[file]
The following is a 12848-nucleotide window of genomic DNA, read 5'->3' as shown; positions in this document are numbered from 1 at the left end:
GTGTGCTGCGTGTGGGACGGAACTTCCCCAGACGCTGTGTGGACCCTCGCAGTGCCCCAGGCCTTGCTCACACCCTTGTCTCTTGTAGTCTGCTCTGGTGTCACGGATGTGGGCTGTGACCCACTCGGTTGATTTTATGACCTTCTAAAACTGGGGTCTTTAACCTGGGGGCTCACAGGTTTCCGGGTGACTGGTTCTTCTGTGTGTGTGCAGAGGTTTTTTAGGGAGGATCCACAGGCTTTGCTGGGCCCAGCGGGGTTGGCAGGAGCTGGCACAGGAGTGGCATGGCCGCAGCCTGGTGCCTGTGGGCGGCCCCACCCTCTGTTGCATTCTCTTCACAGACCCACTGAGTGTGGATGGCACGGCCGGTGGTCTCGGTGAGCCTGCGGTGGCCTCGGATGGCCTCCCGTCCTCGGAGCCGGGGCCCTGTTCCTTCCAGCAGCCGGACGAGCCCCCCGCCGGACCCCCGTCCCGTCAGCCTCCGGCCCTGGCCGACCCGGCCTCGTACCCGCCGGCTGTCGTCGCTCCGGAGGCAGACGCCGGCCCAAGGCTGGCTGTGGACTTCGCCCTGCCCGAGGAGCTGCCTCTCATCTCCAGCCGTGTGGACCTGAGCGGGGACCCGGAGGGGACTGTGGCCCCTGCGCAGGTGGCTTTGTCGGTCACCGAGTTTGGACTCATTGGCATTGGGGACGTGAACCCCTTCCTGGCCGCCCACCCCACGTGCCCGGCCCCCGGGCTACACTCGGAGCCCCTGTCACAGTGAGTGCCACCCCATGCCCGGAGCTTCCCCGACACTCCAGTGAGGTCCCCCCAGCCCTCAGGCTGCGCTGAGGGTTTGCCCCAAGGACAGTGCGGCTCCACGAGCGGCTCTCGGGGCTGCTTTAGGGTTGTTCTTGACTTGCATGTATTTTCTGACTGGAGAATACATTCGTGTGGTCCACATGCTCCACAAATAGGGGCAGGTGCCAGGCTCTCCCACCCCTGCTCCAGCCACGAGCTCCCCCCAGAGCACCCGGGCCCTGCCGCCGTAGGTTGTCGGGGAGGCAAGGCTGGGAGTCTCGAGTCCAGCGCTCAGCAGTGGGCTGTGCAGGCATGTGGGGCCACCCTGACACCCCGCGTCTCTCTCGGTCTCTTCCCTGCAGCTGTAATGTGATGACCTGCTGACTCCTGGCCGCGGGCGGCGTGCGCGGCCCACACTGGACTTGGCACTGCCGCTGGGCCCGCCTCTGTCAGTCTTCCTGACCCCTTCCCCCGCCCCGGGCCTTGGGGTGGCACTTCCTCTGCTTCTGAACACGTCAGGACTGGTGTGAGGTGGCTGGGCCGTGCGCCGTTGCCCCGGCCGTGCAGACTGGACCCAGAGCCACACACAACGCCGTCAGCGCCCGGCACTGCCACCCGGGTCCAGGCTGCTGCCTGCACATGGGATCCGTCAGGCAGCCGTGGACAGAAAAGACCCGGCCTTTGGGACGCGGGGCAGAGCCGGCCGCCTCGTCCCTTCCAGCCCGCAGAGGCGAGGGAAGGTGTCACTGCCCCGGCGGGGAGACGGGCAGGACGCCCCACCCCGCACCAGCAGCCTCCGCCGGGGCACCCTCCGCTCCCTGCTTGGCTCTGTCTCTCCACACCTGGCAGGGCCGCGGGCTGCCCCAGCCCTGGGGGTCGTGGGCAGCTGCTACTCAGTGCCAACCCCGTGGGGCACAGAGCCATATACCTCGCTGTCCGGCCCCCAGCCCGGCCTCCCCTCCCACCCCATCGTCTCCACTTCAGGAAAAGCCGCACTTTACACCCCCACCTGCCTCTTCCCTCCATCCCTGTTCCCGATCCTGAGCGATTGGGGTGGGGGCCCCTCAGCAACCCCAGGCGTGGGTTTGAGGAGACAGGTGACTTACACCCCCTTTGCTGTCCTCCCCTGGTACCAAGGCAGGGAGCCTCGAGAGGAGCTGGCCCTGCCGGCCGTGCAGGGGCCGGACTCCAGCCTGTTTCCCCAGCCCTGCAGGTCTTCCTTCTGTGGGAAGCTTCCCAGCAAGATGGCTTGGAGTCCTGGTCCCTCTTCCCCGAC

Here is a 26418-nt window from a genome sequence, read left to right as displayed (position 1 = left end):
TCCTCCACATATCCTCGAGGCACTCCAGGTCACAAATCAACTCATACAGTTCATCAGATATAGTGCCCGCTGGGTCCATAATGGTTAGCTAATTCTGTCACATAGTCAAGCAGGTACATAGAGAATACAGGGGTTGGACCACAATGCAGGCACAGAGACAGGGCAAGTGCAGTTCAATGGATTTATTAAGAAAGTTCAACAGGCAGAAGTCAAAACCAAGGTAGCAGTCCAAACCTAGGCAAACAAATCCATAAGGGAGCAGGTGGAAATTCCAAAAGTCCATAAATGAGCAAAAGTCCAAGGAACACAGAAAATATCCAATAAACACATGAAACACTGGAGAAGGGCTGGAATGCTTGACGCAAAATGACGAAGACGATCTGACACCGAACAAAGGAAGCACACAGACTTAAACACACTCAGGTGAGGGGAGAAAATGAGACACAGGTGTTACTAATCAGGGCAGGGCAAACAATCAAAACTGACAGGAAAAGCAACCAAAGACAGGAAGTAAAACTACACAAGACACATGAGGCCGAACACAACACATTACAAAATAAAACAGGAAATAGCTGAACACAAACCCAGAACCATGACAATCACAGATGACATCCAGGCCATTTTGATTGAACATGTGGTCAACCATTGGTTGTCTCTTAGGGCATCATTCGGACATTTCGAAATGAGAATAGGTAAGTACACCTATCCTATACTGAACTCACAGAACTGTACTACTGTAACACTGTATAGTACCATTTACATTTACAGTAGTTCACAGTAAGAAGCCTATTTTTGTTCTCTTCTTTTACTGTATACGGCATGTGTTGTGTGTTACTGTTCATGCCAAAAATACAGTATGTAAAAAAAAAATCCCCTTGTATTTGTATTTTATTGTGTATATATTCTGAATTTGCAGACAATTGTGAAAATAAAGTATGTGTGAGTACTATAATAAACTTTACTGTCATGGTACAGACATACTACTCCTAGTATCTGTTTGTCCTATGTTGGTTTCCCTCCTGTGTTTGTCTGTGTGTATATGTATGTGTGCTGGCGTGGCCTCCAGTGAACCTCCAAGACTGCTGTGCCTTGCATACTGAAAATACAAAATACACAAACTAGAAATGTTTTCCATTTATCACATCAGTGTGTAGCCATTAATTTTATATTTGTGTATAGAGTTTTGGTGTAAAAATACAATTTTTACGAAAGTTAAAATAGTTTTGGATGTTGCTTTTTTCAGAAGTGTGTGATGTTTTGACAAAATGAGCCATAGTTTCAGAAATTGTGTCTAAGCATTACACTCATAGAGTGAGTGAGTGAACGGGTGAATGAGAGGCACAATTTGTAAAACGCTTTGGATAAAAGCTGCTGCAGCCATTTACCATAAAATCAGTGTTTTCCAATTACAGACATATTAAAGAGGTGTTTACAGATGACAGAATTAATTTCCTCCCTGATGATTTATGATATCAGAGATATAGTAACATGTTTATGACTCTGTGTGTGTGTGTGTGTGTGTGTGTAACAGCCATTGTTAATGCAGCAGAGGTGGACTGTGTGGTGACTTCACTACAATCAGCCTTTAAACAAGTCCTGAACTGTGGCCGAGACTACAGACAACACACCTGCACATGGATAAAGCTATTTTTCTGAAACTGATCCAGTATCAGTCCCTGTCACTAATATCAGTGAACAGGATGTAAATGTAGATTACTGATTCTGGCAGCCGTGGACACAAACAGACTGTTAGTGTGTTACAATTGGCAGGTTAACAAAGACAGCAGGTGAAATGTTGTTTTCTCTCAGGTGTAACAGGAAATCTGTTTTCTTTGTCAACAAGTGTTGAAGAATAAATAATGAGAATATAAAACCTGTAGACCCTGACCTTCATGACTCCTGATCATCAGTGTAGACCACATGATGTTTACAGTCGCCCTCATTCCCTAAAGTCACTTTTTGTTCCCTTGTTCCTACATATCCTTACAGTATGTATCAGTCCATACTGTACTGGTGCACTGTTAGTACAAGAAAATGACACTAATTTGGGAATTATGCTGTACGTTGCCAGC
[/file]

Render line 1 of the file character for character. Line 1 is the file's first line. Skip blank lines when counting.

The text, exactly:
The following is a 12848-nucleotide window of genomic DNA, read 5'->3' as shown; positions in this document are numbered from 1 at the left end: